But who is Reel Gardening and why them. Reel Gardening is the company that was founded by Claire Reid and works closely with their partner NPO Reel Life, headed by Emily Jones. As a teenager Claire developed a seed tape to be used in the planting of vegetable gardens. Using the seed tape it becomes fairly easy and straight forward to plant a garden. Seeds are protected in the seed tape, spaced correctly, fertilized, and the correct planting depth indicated. All you need to do is to plant the tape and keep it moist. Due to the protected space in which the seed germinates up to 80% less water is needed in the process of germination. A product and company that makes it really accessible for most people to start their own vegetable garden at home.

Reel Gardening is not only involved in the production of seed tape, but created a box with the specific goal to aid in the development of vegetable gardens in communities, at schools and orphanages, and other places where food is desperately needed. The box includes seed tape to plant a 100m2 vegetable garden with a variety of vegetables which will feed up to 50 people once a day for 30 days. However, that is only one aspect of the community garden box; the other aspect is the training that goes along with it, as well as an initial assessment of the area the garden will be developed in, equipping the community in terms of spades and forks et cetera, the training of the community and the transfer of skills via workshops, garden layout plan, information cards, as well as telephonic support and follow up meetings. Typically a complete garden developed at for instance a school will consists out of four community boxes, four training sessions, a selection of tools, information cards as well as telephonic support.

The development of vegetable gardens becomes essential in certain communities that are faced with an ever increasing threat to their food security. In a later blog I will look at the challenges faced by some communities in regards to food security and the amount of households in South Africa that’s faced by food insecurity every day. It is worthwhile to keep in mind that those who suffer most from a lack of food or limited access to food are children.

Thus the purpose of the Barefoot Comrades 2014 project; to raise as much funds as possible to develop as many as possible vegetable gardens, especially at schools and orphanages with the aim to feed children who have limited access to food.

How does it work? Every community box consists out of 280 meters of seed tape, a complete garden of four boxes out of 1 120 meters of seed tape, as well as the assessment, training, information cards, tools, as well as follow up. To implement a complete garden costs R15 600, or translated to cost per meter, R16.67. And I know you can already see the way that the project is structured. You are invited to become part of the project by sponsoring a certain amount of meters. This can be done in different ways.

  • You can sponsor a certain amount of meters at R16.67. For every 1 120 meters sponsored in this way, we can develop one complete garden.
  • You can sponsor a leg of the run, for example the run between Pietermaritzburg and Durban, the 89 km Comrades. The amount per meter is up to you to decide. If you sponsor 18c per meter for the distance of the Comrades, you have sponsored one complete garden.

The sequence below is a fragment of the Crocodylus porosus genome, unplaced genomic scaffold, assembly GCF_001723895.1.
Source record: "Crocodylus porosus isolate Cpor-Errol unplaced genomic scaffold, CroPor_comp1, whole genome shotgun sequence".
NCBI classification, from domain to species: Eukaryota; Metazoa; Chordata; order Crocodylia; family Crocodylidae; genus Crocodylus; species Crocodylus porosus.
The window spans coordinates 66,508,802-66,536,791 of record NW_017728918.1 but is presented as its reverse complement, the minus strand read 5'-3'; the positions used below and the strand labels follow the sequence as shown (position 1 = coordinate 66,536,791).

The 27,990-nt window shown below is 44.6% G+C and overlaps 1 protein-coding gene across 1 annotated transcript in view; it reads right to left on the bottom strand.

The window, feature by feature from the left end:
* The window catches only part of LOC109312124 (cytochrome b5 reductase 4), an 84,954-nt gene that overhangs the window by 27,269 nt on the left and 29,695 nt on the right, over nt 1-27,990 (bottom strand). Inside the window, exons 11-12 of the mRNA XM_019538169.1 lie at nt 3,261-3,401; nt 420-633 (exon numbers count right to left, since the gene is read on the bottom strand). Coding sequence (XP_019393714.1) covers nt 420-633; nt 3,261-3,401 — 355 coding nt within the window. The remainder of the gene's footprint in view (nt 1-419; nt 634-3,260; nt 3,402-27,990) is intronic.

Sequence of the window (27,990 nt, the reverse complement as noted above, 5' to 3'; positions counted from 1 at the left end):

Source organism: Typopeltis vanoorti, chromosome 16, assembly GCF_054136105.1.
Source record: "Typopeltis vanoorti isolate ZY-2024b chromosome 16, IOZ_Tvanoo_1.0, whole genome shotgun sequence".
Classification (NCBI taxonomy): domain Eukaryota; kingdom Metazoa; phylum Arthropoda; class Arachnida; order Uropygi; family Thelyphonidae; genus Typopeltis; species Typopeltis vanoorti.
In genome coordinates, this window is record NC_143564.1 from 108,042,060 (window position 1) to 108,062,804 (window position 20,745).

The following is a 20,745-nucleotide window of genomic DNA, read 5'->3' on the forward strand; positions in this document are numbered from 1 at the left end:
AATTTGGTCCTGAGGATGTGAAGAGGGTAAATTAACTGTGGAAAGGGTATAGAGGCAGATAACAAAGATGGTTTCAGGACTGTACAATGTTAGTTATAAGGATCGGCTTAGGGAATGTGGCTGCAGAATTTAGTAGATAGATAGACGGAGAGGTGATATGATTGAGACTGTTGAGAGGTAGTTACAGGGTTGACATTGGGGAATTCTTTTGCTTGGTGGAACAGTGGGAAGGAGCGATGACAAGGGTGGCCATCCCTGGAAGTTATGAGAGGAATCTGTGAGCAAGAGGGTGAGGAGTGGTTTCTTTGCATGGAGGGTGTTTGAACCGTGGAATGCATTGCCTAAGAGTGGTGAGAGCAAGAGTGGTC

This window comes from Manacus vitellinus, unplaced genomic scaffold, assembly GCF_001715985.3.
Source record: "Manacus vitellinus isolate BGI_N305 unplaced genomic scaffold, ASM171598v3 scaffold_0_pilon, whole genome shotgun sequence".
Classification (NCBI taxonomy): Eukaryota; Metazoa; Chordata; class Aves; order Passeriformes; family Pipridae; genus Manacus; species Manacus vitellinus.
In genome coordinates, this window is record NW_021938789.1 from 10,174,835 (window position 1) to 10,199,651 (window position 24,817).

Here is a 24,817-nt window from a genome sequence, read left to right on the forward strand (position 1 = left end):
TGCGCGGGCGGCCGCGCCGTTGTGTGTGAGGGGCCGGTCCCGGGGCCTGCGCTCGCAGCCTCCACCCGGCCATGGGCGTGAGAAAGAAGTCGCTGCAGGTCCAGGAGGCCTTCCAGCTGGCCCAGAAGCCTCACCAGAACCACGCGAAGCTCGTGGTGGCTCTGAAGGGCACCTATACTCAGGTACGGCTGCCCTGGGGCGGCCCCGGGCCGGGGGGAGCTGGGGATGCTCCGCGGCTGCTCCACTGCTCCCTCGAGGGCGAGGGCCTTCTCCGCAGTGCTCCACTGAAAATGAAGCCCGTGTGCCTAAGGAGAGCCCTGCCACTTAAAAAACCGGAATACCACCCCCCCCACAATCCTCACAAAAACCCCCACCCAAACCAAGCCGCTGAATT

• You can sponsor the whole journey from Johannesburg to Durban. Once again the amount is up to you to decide. For every 2.5c sponsored per meter will implement a complete garden.
  • You can donate a fixed amount, for example R1 000. We will convert this to an amount of meters by dividing your donated amount, R1 000, by R16.67, the cost of one meter of seed tape. In the case of the example R1 000 / R16.67 = 60 meters of seed tape.

Throughout the project a seed tape indicator, on the website, will show how many meters of tape contributors have donated to the project.

Claire Reid with a few seed strips. This is where the funds are going. To plant these for schools and orphanages.

Claire Reid with a few seed strips. This is where the funds are going. To plant these for schools and orphanages.

Race Report – Breakthru Midrand 15 km – 21 July 2013

Dawn 21 July 2013 and the day of my first ASA licensed race on the journey towards Durban arrived. Luckily the venue was fairly close to home, 20 kilometers on an easy road, so everyone in the house was afforded a tad bit more sleep than the average race morning would afford. This was not the only good news; the blustery wind of the previous evening died down and the morning looked bright, fresh, a little bit chilly but absolutely runable.

On the way to the venue I was hit with a sudden awareness, with a serious lack of recent racing exposure, I did not prepare my kit as well as I should have. I left my running jacket, my hat, as well as my Garmin Forerunner 305 at home. Maretha, my wife, solved the latter by giving me her iPhone, app’ed with Runkeeper, to run with. Pacing and documentation of the run sorted. Running cap, not really needed so that wasn’t too much of a hassle. The most severe result of my lack of preparation was the cold I had to face just before the start of the race. Unlike Orchards, where we live, Midrand was downright cold. Thus I stayed in the car till the very last moment.

Luckily the car was parked right at the start line so I could wait out the 15 minute starting delay in relative comfort. I did however have to face and brave the cold for the last two or three minutes, which made me even more grateful for the proximity of our parking spot to the start line.

Eventually the start gun sounded and we were off. Imagine the surprise that waited for me when we exchanged asphalt for some serious dirt road running within the first kilometre. Most of my training is done on asphalt and I am still a little hesitant to run extended distances on trail-like surfaces. What to do? I attentively made my way across the next three kilometers, knowing that if the surface continued like this it was going to be a long morning.

Of course the comments, questions, and remarks flowed right from the start. The most common: “Did you forget your shoes?” It seemed that I was indeed the only barefoot runner in a race of about 1200 runners. After the race I met two guys that ran in minimals, but no other barefoot runner surfaced.